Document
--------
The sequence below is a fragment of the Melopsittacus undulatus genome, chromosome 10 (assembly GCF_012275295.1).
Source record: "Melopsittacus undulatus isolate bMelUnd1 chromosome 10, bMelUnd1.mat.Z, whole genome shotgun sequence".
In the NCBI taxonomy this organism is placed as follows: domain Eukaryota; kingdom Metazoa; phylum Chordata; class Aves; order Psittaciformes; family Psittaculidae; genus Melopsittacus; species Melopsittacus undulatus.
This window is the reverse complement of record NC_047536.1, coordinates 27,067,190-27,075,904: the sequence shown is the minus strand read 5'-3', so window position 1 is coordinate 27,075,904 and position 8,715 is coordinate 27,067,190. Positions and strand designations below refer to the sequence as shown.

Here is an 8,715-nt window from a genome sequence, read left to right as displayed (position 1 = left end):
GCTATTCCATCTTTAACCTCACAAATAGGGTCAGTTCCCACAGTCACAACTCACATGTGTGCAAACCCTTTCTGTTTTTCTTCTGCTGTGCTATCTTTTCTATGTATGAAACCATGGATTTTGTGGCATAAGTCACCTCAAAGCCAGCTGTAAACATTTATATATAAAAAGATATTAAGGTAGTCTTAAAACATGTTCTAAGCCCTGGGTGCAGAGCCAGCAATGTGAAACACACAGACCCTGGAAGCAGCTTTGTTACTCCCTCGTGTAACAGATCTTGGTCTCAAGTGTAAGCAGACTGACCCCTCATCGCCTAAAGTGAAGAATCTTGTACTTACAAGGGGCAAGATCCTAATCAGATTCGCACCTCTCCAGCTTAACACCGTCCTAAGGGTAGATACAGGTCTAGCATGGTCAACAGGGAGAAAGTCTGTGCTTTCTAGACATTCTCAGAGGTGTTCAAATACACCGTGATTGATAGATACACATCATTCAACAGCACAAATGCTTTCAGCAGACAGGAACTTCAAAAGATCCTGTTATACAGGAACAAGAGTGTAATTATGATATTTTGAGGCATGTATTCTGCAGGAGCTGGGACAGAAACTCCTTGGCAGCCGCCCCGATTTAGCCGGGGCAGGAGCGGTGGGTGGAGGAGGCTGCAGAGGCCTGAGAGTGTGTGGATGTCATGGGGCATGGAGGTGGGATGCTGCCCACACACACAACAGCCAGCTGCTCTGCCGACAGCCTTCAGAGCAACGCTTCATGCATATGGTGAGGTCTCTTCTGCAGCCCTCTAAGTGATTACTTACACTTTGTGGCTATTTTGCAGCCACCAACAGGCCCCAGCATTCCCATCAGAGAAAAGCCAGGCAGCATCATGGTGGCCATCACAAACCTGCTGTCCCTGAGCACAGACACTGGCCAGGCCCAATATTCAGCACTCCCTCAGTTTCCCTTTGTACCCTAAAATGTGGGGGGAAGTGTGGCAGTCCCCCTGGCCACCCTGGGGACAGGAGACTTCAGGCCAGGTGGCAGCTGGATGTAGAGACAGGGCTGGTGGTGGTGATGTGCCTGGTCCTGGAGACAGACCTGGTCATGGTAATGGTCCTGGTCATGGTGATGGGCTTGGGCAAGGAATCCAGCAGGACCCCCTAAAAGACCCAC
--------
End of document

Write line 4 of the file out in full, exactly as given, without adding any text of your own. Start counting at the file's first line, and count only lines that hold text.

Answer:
This window is the reverse complement of record NC_047536.1, coordinates 27,067,190-27,075,904: the sequence shown is the minus strand read 5'-3', so window position 1 is coordinate 27,075,904 and position 8,715 is coordinate 27,067,190. Positions and strand designations below refer to the sequence as shown.